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January 2007 SIP Magazine
Volume 2 / Number 1
SIP Magazine January 2007 Issue

60 Seconds with Timothy Winters,
Software Management Engineer

By Richard "Zippy" Grigions, Q&A



Timothy Winters is Software Management Engineer at the University of New Hampshire InterOperability Laboratory (UNH-IOL). Most of the lab’s work staff are students. Indeed, Winters started out as a computer science undergrad (1999-2004) and became a staff member. His communications background is in IP. He started in the Multicast IP Group and then moved to the IPv6 Group, where he has worked for the past two years. Now, he’s moved into the VoIP/IPv6 area. Founded in 1988, the lab is owned by the University but is supported commercially by the companies whose products they test. Historically the lab has focused more on IP than telecom, and it has a very strong base in testing all ‘flavors’ of Ethernet.

Richard “Zippy” Grigonis recently spoke with Timothy Winters about their testing of SIP-enabled products.

RG: Do you charge a straight fee for your work?

TW: We prefer a collaborative model. We’re officially a nonprofit even though we operate like a company, but we like to position ourselves as a neutral party because we don’t have shareholders who are waiting for us to turn a profit. We provide a neutral ground for companies to collaborate with each other and to promote conformance to standards so we verify that products perform to ITU and IEEE standards. We also test interoperability between multiple vendors’ products.

For example, let’s say that a company comes to us and wants to join or VoIP Group. We consider it a membership rather than us providing services, so they become a ‘member’ of what we call a ‘consortium’. They join the VoIP Consortium for an annual fee. They also provide one piece of equipment into a shared testbed to which all of the members of that consortium have equal access. For that fee we also provide them with as much testing as they can get within a fairness algorithm for everybody. We schedule the testing in one-week blocks. What that actually means is that, unlike other labs that charge per test or just give you a one-shot deal where you either pass or you don’t, we tend to work much more collaboratively with our members. The company can even come back with other products or with the same product to schedule another week of testing. Basically, a company can use as an extension of their R&D department. They can tweak the code as they go and leave the lab with a product that’s now a lot better than when they first arrived.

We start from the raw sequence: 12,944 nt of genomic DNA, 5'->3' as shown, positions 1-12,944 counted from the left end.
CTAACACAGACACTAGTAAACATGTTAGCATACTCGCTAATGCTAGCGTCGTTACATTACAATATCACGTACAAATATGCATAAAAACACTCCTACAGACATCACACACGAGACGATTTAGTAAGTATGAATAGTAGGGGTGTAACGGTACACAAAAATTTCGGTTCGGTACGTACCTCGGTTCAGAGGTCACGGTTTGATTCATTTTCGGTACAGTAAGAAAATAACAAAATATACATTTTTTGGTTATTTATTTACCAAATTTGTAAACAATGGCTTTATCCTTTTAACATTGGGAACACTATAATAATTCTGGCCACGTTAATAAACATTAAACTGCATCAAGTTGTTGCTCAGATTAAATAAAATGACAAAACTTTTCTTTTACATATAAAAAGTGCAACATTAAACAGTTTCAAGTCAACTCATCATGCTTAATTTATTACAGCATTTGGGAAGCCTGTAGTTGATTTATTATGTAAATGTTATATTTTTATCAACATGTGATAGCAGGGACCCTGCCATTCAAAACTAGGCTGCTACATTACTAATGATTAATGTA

RG: How do you deal with confidentiality?

TW: We also provide confidential reports to each of these companies which are very technically detailed, describing exactly what we did and how the product fared. All of our member companies are listed on our website (http://www.iol.unh.edu) and we have about 20 different technology groups covering things such as IPv6, storage, VoIP, WiFi and what-not. We serve 150 member companies, and we work with the various industry forums.

RG: Where does SIP come in, exactly?

TW: SIP testing is part of our VoIP Consortium. We currently offer SIP conformance testing. We have a SIP Interop/’torture test’ suite we currently offer to our VoIP Consortium members. That basically tests an item against the standards, or, in the interoperability case, it takes specific test cases and companies get to use our testbed. Part of the agreement that member vendors have when they come to work with us is that they leave a platform here in the testbed and the equipment usually stays. So that makes for very large testbeds.

RG: With so much equipoment, do you hold ‘plugfests’?

TW: Oh yes, we’ll periodically have a week of open testing where we create a big network and anybody can come and throw things at it and we see what they do. As a neutral test lab, we provide a “DMZ” for industry plugfests for such organizations as the SIP Forum. In January 2007 we’re hosting the IMS Forum’s first interoperability test event. Still, a great deal of our work involves testing individual companies’ products for standards-compliance and multi-vendor interoperability. Our VoIP Consortium right now is populated by 3Com, BlueNote, Empirix, netopia and Sonus — for whom we provide interop qualification testing.

In short, our work results in a tremendous, unbiased, vendor-neutral knowledge base.

We like to think that our set-up here at the UNH-IOL practically guarantees a ‘win-win’ situation for both students and the companies whose products we test. As time goes on, I think you’ll see other examples of such alliances forged between academia and the corporate world. Students get valuable hands-on technical and testing experience, and companies end up with better products without spending all of their money on R&D.



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